As experience has shown, the absence of sexual complementarity in these unions creates obstacles in the normal development of children who would be placed in the care of such persons. They would be deprived of the experience of either fatherhood or motherhood. Allowing children to be adopted by persons living in such unions would actually mean doing violence to these children, in the sense that their condition of dependency would be used to place them in an environment that is not conducive to their full human development. This is gravely immoral and in open contradiction to the principle, recognized also in the United Nations Convention on the Rights of the Child, that the best interests of the child, as the weaker and more vulnerable party, are to be the paramount consideration in every case.
Pretty bigoted stuff, Nick Clegg would undoubtedly say: but what, Mr Clegg, if the CDF has got it right? The trouble, as I have already suggested, with waiting for history to prove us right is that there have to be so many casualties first. But already, the evidence that the CDF has indeed got it right is beginning to come in, from the USA: though those registering the evidence are of course going though the fires of calumny from gay activists, including accusations of academic dishonesty (why is it we can’t call them bigots?). As the Baptist Press reports:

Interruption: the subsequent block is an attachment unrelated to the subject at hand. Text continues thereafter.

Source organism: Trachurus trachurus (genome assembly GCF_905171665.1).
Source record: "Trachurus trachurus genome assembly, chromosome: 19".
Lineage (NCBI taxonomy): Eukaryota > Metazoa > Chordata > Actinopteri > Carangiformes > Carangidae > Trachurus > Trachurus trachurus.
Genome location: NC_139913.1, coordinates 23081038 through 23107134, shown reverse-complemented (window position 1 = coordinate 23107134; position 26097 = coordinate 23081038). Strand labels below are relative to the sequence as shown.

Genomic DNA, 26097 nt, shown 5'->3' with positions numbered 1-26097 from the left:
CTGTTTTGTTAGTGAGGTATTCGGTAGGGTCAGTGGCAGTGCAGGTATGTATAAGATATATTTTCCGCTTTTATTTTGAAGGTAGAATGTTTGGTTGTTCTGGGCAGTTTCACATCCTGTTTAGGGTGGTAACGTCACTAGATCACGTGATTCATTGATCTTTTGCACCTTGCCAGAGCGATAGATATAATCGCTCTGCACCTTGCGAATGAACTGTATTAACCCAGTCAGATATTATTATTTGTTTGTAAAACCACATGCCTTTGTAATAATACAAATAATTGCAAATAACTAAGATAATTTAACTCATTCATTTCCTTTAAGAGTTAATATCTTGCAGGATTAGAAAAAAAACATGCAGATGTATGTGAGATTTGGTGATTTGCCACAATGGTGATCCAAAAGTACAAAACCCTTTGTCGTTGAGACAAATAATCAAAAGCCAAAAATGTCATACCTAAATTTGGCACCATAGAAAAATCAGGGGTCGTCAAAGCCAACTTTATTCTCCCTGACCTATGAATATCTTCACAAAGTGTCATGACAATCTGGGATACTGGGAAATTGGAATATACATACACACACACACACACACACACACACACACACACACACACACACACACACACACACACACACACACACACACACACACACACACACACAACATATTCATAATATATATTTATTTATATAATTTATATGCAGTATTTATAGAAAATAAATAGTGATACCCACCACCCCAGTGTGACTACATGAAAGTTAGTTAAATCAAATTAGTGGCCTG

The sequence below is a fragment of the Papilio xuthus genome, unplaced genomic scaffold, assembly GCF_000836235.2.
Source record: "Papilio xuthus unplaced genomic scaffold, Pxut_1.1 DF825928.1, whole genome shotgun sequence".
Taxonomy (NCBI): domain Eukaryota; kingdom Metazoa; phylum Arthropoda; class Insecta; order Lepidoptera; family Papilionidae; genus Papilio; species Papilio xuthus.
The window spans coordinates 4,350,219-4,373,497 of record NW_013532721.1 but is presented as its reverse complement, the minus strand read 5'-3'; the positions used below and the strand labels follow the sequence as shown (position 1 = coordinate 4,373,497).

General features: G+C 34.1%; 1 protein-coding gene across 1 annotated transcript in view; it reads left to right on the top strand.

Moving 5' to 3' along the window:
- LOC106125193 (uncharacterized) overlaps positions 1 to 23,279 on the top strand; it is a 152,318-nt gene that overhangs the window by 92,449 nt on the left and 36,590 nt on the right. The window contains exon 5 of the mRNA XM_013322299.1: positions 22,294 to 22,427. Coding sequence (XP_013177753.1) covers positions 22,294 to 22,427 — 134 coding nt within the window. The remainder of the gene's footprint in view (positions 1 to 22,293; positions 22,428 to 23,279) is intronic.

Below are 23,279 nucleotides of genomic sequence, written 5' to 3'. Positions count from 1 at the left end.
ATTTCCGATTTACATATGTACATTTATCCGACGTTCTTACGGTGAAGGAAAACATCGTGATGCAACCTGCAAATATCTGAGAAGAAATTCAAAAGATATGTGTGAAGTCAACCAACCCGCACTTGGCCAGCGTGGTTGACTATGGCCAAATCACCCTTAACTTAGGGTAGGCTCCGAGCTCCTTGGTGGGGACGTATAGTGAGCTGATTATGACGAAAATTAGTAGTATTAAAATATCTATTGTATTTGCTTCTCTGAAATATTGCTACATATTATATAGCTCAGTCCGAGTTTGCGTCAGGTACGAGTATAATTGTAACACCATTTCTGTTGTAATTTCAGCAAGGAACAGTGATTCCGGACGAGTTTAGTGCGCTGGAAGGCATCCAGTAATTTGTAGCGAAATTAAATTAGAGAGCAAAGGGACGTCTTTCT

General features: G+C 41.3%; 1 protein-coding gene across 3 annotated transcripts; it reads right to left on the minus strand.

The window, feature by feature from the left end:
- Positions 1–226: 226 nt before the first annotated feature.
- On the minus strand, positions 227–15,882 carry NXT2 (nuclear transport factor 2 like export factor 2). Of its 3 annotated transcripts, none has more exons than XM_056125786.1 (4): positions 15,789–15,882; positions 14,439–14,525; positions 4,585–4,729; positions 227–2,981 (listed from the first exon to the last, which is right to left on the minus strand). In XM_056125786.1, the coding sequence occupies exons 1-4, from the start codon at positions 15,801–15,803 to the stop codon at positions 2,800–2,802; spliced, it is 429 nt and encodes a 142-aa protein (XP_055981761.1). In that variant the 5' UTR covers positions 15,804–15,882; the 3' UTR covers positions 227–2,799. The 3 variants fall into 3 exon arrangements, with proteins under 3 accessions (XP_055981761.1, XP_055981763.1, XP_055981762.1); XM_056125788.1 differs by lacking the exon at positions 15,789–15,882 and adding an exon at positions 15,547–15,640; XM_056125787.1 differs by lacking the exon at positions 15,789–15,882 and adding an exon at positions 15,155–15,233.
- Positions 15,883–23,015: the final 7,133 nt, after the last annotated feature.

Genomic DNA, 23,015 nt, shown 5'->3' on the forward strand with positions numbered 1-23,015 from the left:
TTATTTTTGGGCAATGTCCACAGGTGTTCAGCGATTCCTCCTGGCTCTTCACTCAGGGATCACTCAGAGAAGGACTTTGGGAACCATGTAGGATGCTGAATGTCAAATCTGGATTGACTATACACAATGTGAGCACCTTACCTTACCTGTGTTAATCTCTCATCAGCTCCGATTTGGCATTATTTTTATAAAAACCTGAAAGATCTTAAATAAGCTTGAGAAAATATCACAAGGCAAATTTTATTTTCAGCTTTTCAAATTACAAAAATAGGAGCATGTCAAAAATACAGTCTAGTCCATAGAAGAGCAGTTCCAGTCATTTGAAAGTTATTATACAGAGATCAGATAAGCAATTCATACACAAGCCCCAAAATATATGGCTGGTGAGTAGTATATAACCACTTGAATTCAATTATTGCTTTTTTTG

The University of Texas at Austin has cleared sociology professor Mark Regnerus of academic misconduct after he was excoriated by some in the media over a study showing that parents’ homosexual relationships can have negative effects on children.
Regnerus made headlines in June when his study was published in the widely respected journal Social Science Research. According to his findings, children raised by homosexual parents are more likely than those raised by married heterosexual parents to suffer from poor impulse control, depression and suicidal thoughts.
They are also more likely to require more mental health therapy; identify themselves as homosexual; choose cohabitation; be unfaithful to partners; contract sexually transmitted diseases; be sexually molested; have lower income levels; drink to get drunk; and smoke tobacco and marijuana.
How many years will it be before such findings are acted on? I fear that despite the academic evidence (this is not the only such study), it will take some years before public opinion supporting gay marriage (in the US, currently, this is a majority: here, I’m not sure, evidence is conflicting) goes into reverse, and even longer before gay couples are no longer allowed to adopt children. This is not the beginning of the end: but as Churchill famously said after El Alamein, it may be the end of the beginning. In the end, the Catholic Church, not for the first time when it has defied the Spirit of the Age, will be proved right. But what a lot of suffering is caused before finally the penny drops when the human race gets it wrong as spectacularly as it has this time.
This column first appeared September 18, 2012 in the Catholic Herald of London and is reprinted with permission.